This is my story of one surgeon’s journey in healthcare leadership, and the lessons I learned along the way. It hasn’t been a linear path, but it’s been an exhilarating ride.
Three key lessons I learned were:
- Start with what you know
- Internship never ends… Keep learning
- Embrace the unknown.
Lesson 1: Start with What You Know
I began my post-graduate career as a staff general surgeon at a small Veterans Affairs facility in Shreveport, Louisiana. It was an outlier for high mortality and “never events” such as retained sponges, wrong site surgery and death from hemorrhage. With the encouragement of my surgical chief, I founded the Center for Innovations in Quality, Outcomes and Patient Safety, but had zero budget and no dedicated FTE’s. However, we had the incredible support of our hospital’s leadership and were able to assemble a volunteer multidisciplinary team that included nurses, clerks, technicians, doctors and veterans themselves to tackle these patient safety problems head on. We implemented evidence based quality improvement strategies such as crew resource management training developed by NASA to create a culture of safety, mandatory safety checklists learned from the aviation industry, 100% pre-procedure briefing and post-procedure debriefings, and promulgated use of the ACS NSQUIP calculator for high risk patients.
(Shreveport surgical team conducting a pre-procedure briefing to identify problems early on and prevent surgical errors. From left: Kristy Kraker, surgical technician; Ellis “Bubba” Maxwell, CRNA; Barbara Fanta, circulating nurse; Dr. SreyRam Kuy, surgeon)
We went from being an outlier for high mortality to an outlier for low mortality; our surgical mortality decreased by 66%. We also moved from having multiple “never events” to zero.[i],[ii],[iii] The Shreveport team’s work was profiled by the VA National Center for Patient Safety as a success story that demonstrated how patient safety can serve as a rallying theme to create real, concrete change.[iv]
The lesson I learned from this experience is that you don’t have to wait to be allocated a budget, staff or have a wealth of resources. You see a problem. You know what the evidence-based strategies are. You implement them. It’s not that different from the time you cracked open a chest, clamped an aorta, and massaged a heart – all in the middle of the loud clamor of a ED bay crowded with twenty team members. The fact is, surgeons are well trained to lead teams, turn chaos into order and get rapid results. You know how to take decisive action, you know how to create order, and you know how to get results. So, start with what you know.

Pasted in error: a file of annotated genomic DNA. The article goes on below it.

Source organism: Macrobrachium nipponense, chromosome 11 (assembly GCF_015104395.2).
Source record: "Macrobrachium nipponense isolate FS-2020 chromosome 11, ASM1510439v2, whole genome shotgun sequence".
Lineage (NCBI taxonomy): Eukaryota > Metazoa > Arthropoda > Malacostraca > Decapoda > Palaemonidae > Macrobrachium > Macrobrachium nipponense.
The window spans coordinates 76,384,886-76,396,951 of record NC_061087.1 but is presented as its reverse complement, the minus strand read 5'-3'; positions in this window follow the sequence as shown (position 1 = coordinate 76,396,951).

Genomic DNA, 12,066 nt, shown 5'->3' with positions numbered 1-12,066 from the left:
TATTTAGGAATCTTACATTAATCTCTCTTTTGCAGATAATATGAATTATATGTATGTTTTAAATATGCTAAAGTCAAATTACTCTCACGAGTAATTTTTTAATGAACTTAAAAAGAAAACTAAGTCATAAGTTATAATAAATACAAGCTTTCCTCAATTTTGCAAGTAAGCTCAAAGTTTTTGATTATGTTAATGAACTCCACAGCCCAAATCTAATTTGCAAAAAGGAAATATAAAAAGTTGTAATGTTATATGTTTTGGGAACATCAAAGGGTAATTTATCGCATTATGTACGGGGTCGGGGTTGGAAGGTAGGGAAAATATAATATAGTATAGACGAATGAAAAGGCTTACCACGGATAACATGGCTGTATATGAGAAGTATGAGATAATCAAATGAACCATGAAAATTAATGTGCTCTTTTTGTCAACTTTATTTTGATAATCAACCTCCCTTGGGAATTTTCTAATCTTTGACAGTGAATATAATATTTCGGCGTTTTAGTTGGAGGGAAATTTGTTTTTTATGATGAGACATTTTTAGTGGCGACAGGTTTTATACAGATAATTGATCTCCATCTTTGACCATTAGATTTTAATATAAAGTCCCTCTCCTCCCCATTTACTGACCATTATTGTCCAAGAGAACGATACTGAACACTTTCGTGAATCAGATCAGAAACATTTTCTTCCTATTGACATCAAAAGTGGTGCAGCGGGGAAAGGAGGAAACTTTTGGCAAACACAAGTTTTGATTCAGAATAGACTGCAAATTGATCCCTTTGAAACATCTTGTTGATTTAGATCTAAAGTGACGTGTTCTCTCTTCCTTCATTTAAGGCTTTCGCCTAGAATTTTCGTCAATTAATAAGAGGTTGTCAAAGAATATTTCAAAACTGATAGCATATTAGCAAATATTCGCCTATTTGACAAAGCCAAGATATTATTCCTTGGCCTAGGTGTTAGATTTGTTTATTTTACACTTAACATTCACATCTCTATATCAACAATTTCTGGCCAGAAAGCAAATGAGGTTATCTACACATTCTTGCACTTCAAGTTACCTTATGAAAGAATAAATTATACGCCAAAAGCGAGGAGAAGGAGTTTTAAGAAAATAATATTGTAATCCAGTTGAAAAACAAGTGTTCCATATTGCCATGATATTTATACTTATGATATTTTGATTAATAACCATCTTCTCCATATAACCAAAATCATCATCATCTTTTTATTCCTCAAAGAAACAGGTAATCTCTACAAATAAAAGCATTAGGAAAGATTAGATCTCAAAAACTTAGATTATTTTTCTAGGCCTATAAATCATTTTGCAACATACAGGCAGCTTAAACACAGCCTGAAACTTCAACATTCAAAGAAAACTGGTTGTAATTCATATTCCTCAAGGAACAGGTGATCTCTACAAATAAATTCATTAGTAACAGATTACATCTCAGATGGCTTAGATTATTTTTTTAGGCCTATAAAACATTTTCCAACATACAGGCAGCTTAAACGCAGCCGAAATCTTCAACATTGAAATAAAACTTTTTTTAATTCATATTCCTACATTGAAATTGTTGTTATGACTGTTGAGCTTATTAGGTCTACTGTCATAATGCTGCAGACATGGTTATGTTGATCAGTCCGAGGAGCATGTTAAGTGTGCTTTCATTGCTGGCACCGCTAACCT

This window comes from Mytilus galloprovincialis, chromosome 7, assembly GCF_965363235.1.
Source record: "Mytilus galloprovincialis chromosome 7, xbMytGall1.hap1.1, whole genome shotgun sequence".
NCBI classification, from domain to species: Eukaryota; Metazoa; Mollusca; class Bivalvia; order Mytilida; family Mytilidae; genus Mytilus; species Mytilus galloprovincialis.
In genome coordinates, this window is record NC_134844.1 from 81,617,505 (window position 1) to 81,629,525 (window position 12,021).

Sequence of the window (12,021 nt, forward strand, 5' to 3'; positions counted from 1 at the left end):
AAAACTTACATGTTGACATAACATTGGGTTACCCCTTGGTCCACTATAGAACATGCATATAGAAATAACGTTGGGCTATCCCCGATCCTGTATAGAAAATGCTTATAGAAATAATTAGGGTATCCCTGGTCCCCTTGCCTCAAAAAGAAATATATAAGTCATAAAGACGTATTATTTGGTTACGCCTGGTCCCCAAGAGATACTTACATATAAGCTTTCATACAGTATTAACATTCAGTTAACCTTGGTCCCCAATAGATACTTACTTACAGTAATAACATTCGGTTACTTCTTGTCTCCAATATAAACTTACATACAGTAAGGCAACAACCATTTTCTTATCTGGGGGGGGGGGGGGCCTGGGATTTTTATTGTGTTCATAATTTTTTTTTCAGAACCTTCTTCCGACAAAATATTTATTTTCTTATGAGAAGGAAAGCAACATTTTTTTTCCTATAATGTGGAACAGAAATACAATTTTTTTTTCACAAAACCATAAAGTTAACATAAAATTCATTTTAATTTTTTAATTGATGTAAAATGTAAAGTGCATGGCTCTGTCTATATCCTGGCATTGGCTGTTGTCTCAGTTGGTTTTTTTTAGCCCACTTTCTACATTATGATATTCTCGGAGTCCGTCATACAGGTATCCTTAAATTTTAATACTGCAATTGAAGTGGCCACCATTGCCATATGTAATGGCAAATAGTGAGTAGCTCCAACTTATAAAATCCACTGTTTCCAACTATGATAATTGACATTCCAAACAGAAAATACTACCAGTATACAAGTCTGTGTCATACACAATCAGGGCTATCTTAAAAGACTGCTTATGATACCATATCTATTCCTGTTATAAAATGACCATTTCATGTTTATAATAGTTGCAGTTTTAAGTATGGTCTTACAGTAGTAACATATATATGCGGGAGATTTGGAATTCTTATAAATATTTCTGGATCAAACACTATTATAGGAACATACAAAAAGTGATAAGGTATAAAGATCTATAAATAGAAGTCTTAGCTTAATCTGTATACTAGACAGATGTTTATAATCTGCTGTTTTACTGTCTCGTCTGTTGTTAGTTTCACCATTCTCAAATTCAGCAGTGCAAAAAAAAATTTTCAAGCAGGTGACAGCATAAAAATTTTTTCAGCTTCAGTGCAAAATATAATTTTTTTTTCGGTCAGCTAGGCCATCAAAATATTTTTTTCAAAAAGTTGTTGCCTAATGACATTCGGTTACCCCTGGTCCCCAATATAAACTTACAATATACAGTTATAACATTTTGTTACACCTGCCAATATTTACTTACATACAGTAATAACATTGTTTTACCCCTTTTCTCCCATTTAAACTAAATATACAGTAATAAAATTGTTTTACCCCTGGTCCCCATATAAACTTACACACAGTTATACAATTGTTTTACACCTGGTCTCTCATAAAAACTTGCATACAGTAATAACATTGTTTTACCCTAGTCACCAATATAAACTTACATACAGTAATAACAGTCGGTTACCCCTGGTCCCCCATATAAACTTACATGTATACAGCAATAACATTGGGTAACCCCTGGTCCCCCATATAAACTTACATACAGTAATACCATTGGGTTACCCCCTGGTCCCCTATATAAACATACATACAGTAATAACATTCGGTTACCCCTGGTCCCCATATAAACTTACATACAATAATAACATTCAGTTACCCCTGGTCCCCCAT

Lesson 2: Internship Never Ends… Keep Learning
A few years later I was recruited to serve as Chief Medical Officer for Medicaid for the state of Louisiana. As part of my every day work I oversaw teams leading the Quality Section, Benefits, Covered Services, Clinical Policy, Pharmacy and Health Information Technology. In addition, I tackled the emerging crises du jour. One of the first crises I faced in this new role was the Zika virus outbreak, which is both a mosquito borne and sexually transmitted virus. We created policies to enable access to mosquito repellent, family planning services and condoms, and started an educational campaign that made Louisiana the first state to have a Zika transmission prevention strategy for pregnant Medicaid women. As these Zika prevention efforts were rolling out over the summer of 2016, the Louisiana Great Flood also hit the state, imparting $20.7 billion in damages statewide. I went to auditoriums converted into flood shelters to help coordinate volunteer medical relief efforts, spoke at town halls about mold dangers and tetanus shots, and our team worked to ensure Medicaid patients had access to vitally important prescriptions and medical equipment such as wheelchairs and ventilators lost during the flood.[v] I am amazed by the commitment of my Medicaid team members, many of whom had lost their own homes or vehicles during the flood but still worked to ensure our vulnerable Medicaid patients had access to care.
But my biggest challenge was the opioid epidemic. Louisiana had one of the highest rates of overdose deaths and opioid prescriptions in the nation, with more opioid prescriptions than people in the state. By implementing Medicaid payment reform to limit opioid prescribing, developing a state-wide naloxone standing order to allow the lay public to save lives during an overdose, supporting the creation and passage of legislation limiting opioid prescribing, and an aggressive educational outreach campaign with webinars, symposiums, and websites to support prescribers and patients, Louisiana Medicaid achieved a 40% reduction in opioids prescribed among new users.[vi]
When I first started this role as CMO for Medicaid, as a general surgeon I had very little knowledge (maybe zero) about Zika, emergency disaster response or the opioid crisis. It felt like that very first day of internship again; when you had to figure out how to pronounce a patient on your own, assess a consult for perforated bowel and free air and respond to the trauma pager, all while answering calls to replace electrolytes and renew a stool softener order. Surgeons are equipped to adapt and learn fast, all while juggling the mundane. The lesson I learned from these challenges was, never limit yourself to a niche. The reality is, “internship” never ends. Keep stretching, keep adapting, keep learning.